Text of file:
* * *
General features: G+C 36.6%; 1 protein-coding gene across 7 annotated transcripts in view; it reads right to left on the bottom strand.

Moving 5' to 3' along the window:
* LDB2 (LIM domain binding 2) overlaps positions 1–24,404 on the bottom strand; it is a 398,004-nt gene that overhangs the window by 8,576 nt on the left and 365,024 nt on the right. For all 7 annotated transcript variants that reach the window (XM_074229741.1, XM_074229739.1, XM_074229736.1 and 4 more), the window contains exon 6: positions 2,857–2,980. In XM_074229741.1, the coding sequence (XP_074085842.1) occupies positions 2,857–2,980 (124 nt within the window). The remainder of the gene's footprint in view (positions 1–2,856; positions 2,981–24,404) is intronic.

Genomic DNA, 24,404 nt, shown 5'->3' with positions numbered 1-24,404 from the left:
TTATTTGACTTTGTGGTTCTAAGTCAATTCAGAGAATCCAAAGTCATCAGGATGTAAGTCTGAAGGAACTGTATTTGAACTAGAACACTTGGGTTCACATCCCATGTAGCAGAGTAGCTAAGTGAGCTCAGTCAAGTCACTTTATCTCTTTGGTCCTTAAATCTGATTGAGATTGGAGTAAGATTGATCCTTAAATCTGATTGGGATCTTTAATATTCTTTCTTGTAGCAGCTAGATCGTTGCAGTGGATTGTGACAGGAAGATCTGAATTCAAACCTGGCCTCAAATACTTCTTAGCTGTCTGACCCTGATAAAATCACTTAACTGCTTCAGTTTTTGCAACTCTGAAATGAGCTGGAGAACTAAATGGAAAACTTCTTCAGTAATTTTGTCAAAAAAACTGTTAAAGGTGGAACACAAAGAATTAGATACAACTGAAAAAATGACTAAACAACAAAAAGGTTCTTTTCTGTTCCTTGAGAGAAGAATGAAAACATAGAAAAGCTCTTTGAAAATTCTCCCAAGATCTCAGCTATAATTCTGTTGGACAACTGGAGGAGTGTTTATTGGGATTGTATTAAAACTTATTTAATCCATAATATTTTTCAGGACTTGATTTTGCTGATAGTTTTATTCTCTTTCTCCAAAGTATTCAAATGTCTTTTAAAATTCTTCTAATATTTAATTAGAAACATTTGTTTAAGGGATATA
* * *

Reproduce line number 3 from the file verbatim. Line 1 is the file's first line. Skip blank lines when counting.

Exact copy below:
* LDB2 (LIM domain binding 2) overlaps positions 1–24,404 on the bottom strand; it is a 398,004-nt gene that overhangs the window by 8,576 nt on the left and 365,024 nt on the right. For all 7 annotated transcript variants that reach the window (XM_074229741.1, XM_074229739.1, XM_074229736.1 and 4 more), the window contains exon 6: positions 2,857–2,980. In XM_074229741.1, the coding sequence (XP_074085842.1) occupies positions 2,857–2,980 (124 nt within the window). The remainder of the gene's footprint in view (positions 1–2,856; positions 2,981–24,404) is intronic.